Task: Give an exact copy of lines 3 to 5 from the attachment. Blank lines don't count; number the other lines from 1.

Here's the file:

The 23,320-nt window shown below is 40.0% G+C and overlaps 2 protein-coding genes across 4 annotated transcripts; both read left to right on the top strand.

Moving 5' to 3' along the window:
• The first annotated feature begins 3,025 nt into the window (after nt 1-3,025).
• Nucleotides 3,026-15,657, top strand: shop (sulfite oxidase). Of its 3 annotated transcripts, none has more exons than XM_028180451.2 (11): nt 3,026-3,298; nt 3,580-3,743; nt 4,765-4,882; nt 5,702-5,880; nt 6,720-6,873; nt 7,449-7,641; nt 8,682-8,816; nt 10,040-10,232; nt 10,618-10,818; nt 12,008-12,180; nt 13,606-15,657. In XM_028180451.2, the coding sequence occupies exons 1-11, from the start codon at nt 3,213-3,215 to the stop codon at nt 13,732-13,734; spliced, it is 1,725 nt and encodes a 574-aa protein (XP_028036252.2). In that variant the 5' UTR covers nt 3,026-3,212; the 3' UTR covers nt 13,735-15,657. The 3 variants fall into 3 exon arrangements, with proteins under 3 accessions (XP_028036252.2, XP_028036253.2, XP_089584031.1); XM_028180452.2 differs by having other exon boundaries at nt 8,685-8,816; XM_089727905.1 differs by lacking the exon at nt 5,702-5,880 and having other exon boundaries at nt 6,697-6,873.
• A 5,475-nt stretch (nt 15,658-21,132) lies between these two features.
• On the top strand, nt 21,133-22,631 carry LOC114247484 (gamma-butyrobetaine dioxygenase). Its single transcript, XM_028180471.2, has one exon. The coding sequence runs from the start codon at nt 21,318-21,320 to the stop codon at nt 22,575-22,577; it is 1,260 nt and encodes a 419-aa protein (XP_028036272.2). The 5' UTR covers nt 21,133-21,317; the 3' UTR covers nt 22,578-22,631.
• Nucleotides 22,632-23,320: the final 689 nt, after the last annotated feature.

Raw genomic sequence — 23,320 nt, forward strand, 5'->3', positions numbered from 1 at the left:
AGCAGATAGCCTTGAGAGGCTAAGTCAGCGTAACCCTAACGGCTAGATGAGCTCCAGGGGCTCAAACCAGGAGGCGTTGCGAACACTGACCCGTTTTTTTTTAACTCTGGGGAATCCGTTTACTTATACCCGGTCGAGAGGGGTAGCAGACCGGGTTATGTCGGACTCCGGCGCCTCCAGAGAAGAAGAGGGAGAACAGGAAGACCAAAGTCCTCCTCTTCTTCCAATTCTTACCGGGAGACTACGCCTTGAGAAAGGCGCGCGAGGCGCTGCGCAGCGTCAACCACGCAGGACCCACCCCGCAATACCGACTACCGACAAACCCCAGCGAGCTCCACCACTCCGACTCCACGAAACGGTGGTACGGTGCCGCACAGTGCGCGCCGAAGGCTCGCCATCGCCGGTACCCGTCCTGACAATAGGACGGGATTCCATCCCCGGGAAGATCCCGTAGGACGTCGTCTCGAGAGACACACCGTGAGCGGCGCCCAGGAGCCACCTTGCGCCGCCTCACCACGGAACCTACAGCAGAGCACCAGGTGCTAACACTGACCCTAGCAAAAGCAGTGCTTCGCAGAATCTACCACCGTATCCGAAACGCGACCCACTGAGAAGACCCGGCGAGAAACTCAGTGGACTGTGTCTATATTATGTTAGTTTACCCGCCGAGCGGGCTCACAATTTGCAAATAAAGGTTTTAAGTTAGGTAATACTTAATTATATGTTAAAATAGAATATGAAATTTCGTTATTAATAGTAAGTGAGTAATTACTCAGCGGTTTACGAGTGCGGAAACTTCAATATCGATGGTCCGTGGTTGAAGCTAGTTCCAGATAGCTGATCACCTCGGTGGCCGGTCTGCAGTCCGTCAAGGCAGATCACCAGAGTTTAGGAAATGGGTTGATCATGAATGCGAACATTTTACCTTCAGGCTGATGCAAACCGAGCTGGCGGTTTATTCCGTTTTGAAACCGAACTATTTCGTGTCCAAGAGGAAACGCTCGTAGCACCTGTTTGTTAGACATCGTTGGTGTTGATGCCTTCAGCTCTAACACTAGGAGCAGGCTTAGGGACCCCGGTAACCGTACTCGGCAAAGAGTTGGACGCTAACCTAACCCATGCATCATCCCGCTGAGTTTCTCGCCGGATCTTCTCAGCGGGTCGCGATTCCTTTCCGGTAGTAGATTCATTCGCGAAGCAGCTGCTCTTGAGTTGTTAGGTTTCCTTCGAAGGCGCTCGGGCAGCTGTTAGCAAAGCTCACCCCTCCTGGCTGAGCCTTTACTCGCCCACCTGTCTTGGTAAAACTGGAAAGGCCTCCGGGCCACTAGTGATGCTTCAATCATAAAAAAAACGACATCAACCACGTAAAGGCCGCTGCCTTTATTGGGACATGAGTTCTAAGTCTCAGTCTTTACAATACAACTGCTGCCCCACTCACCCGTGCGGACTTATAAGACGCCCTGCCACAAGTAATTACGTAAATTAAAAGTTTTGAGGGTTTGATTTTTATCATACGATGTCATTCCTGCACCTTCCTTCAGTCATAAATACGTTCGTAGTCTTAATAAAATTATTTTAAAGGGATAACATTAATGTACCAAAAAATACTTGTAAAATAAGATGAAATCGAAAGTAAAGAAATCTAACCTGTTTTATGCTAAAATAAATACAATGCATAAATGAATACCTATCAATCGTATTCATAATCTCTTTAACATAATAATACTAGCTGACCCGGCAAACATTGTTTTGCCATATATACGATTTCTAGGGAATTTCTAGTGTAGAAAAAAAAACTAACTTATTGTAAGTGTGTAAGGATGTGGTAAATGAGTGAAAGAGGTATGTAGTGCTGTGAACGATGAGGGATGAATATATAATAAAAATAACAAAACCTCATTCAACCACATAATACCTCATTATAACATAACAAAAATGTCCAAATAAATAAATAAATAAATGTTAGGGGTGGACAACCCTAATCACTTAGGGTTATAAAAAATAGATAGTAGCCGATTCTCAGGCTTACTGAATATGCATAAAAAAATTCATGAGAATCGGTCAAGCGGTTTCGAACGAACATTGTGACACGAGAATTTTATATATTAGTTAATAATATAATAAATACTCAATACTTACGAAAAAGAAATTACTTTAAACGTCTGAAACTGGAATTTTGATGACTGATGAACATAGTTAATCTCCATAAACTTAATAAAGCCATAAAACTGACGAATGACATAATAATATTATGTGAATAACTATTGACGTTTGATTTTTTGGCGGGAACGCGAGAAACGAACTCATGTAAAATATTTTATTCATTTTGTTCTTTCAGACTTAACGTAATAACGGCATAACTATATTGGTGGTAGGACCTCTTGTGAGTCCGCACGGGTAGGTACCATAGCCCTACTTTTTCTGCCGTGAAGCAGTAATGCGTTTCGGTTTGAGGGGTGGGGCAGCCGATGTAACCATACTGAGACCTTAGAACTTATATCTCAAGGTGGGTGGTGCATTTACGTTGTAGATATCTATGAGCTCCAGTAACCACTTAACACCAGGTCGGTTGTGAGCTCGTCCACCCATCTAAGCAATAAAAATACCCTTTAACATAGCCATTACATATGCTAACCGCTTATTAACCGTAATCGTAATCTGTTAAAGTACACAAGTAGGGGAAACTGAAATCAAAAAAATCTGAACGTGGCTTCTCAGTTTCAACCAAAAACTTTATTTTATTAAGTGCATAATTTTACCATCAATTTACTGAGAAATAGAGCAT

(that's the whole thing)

• The first annotated feature begins 3,025 nt into the window (after nt 1-3,025).
• Nucleotides 3,026-15,657, top strand: shop (sulfite oxidase). Of its 3 annotated transcripts, none has more exons than XM_028180451.2 (11): nt 3,026-3,298; nt 3,580-3,743; nt 4,765-4,882; nt 5,702-5,880; nt 6,720-6,873; nt 7,449-7,641; nt 8,682-8,816; nt 10,040-10,232; nt 10,618-10,818; nt 12,008-12,180; nt 13,606-15,657. In XM_028180451.2, the coding sequence occupies exons 1-11, from the start codon at nt 3,213-3,215 to the stop codon at nt 13,732-13,734; spliced, it is 1,725 nt and encodes a 574-aa protein (XP_028036252.2). In that variant the 5' UTR covers nt 3,026-3,212; the 3' UTR covers nt 13,735-15,657. The 3 variants fall into 3 exon arrangements, with proteins under 3 accessions (XP_028036252.2, XP_028036253.2, XP_089584031.1); XM_028180452.2 differs by having other exon boundaries at nt 8,685-8,816; XM_089727905.1 differs by lacking the exon at nt 5,702-5,880 and having other exon boundaries at nt 6,697-6,873.
• A 5,475-nt stretch (nt 15,658-21,132) lies between these two features.